In his novel, The Life of Geronimo Sandoval, which he’s now calling an essay in fiction, Professor Sandoval has another feature of things to deal with: the idea of edges.
I’m laying awake at night thinking about studcuts for a shed, let’s say. Let’s say I want to make a 7 foot cut (about 213 centimeters) and draw a line for cutting. On which side of the line am I to cut for perfect length? The answer is easy. But the I’ve made the wrong cut several times because as I cut I momentarily forget which side establishes length, and I often can’t see with a saw where a cut begins in relation to the line because of the width of the blade, say at 3/32 of an inch, and the starting angle of the cut (my friends tell me this is why I need a miter saw). But the problem is not the reality of the shed, but where the edge actually exists in reality on the stud. The line also has width, thus a cut on any board is board + line width – extraneous piece.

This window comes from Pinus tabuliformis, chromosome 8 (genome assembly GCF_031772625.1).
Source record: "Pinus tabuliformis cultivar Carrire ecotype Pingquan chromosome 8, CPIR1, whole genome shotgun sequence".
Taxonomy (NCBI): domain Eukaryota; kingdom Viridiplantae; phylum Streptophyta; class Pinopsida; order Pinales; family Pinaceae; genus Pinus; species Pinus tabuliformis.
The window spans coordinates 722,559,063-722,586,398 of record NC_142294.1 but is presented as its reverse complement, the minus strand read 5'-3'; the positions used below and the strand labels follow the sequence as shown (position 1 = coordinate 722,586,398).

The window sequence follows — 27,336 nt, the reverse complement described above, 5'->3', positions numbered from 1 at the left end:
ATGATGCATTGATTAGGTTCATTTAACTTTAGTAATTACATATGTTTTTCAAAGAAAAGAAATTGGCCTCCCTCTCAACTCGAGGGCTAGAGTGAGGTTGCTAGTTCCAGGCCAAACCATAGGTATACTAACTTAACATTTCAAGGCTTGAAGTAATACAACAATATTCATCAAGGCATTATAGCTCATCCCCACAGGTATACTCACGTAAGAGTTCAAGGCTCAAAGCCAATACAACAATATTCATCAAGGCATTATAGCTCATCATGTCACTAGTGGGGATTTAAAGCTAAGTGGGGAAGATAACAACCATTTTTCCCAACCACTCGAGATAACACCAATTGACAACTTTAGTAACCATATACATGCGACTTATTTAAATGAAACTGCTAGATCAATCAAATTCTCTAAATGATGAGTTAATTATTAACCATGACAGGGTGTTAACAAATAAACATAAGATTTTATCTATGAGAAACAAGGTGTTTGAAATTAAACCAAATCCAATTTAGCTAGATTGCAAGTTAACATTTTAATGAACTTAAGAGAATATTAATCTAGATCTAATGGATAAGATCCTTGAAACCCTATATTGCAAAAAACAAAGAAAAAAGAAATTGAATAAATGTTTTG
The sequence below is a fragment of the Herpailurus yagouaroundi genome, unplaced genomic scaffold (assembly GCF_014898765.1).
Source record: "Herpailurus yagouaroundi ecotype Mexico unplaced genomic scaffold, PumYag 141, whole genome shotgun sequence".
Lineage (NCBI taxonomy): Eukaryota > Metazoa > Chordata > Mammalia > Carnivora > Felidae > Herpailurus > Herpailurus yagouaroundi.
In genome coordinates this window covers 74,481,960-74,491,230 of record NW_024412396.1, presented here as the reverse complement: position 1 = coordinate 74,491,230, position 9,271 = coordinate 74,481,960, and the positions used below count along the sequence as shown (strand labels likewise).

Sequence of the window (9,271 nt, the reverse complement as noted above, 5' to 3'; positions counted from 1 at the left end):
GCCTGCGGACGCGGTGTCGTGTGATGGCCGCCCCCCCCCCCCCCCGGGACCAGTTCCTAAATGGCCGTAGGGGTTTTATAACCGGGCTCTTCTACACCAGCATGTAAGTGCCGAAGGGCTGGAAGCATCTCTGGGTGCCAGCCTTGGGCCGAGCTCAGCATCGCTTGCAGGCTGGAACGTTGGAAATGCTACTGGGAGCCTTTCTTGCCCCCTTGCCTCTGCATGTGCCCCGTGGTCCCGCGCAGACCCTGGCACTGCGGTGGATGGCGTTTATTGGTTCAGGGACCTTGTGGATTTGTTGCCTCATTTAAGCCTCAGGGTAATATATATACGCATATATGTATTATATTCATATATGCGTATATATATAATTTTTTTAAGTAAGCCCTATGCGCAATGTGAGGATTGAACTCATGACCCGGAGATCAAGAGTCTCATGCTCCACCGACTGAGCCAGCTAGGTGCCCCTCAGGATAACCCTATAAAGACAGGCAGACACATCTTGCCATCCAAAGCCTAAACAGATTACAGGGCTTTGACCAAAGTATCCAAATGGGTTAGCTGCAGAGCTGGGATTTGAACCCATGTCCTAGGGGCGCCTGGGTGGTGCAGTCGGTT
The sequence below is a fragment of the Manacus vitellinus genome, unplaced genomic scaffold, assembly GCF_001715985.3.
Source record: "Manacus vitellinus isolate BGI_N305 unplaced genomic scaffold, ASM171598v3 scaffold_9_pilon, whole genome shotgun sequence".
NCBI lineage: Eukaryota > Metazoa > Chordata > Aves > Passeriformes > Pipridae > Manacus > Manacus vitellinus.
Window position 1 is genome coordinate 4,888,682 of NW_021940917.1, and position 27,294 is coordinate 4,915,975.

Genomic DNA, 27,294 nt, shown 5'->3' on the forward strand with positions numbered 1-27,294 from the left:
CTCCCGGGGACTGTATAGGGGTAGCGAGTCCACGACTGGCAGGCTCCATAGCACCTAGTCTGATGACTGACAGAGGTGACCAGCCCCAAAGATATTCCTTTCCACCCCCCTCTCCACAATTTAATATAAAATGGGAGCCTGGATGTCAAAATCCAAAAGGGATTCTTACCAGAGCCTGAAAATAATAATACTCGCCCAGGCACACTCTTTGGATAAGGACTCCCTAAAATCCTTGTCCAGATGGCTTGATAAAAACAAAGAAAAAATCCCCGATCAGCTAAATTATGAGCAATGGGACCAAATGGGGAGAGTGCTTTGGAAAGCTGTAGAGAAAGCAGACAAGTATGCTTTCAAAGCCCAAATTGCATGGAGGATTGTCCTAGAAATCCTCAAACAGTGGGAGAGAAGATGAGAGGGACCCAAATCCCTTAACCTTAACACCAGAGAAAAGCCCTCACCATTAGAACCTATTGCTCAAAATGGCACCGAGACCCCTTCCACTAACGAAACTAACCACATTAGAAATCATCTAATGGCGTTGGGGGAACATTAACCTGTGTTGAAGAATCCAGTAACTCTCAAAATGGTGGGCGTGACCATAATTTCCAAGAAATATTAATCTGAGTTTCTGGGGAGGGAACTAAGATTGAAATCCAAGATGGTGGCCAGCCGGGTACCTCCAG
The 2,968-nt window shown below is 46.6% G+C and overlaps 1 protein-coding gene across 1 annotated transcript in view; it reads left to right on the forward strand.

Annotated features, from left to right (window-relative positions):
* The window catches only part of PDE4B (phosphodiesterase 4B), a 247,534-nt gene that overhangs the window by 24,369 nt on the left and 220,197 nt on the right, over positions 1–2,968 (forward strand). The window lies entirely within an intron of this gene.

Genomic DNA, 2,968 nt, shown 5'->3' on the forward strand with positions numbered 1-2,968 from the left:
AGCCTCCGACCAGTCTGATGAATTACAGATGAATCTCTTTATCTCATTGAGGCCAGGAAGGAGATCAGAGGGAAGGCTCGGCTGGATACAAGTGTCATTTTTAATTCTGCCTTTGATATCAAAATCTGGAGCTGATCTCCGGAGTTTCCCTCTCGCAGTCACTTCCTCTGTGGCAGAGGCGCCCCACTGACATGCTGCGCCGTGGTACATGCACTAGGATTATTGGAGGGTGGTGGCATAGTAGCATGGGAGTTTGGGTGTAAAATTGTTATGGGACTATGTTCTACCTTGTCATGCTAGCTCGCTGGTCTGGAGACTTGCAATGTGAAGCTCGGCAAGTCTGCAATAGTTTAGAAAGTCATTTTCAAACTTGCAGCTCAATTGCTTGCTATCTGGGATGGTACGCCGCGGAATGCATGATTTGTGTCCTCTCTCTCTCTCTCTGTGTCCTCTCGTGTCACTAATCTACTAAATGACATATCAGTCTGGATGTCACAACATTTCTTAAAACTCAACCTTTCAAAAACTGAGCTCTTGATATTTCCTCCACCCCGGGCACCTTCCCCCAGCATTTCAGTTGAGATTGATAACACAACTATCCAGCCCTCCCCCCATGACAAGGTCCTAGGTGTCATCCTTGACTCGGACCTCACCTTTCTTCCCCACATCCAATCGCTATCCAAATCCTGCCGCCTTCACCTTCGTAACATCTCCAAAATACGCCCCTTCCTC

I’m working on a survey of names in a phone book, each a link to a real human being. The phone book, filled with strings of text, is a hypertext of edges, each name an impression or image, a border completing the form of a human body. A library full of books with repeating titles. It’s impossible to cut two studs to perfect length. It’s also hard to fall asleep under these conditions.
Professore, to this I can relate, as picture framer cutting lengths of molding with a miter saw. I add to the equation the graphite line–what number pencil do you use? Accuracy is still a matter of chance, and so I eyeball it between the metal channel. Risk, and yet it often falls within an rch of exact. More so, likely, than the name picked at random in the phonebook.